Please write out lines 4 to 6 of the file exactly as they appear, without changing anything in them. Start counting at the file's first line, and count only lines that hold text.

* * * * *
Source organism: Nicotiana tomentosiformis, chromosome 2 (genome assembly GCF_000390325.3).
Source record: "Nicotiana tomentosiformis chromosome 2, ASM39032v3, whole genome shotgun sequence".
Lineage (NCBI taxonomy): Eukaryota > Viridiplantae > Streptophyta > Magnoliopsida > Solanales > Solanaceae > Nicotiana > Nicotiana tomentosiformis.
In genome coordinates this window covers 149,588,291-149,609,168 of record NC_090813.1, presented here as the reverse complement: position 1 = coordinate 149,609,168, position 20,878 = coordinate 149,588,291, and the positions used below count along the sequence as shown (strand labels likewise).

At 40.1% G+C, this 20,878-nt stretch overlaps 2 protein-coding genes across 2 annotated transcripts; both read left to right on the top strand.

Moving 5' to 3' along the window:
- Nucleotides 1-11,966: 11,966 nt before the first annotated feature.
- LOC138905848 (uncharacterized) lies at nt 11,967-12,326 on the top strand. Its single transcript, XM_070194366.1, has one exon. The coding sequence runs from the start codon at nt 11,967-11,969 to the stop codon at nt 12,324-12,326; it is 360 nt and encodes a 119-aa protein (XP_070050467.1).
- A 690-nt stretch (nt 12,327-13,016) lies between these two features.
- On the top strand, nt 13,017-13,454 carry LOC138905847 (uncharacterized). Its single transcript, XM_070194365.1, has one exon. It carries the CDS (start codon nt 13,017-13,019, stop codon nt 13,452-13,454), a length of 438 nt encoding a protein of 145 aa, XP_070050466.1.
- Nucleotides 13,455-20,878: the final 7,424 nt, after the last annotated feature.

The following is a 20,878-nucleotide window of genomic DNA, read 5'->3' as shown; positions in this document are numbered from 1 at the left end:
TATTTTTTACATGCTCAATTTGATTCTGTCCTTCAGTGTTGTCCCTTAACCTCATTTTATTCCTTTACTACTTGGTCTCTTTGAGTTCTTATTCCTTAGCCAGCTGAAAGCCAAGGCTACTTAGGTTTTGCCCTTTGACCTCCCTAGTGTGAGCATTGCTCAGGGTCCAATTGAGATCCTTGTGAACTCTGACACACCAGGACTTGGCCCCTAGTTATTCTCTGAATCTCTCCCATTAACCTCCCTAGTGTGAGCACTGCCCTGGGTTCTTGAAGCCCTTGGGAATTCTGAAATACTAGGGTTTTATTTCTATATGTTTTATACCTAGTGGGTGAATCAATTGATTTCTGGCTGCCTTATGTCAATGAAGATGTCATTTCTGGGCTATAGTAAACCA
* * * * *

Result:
In genome coordinates this window covers 149,588,291-149,609,168 of record NC_090813.1, presented here as the reverse complement: position 1 = coordinate 149,609,168, position 20,878 = coordinate 149,588,291, and the positions used below count along the sequence as shown (strand labels likewise).

At 40.1% G+C, this 20,878-nt stretch overlaps 2 protein-coding genes across 2 annotated transcripts; both read left to right on the top strand.

Moving 5' to 3' along the window: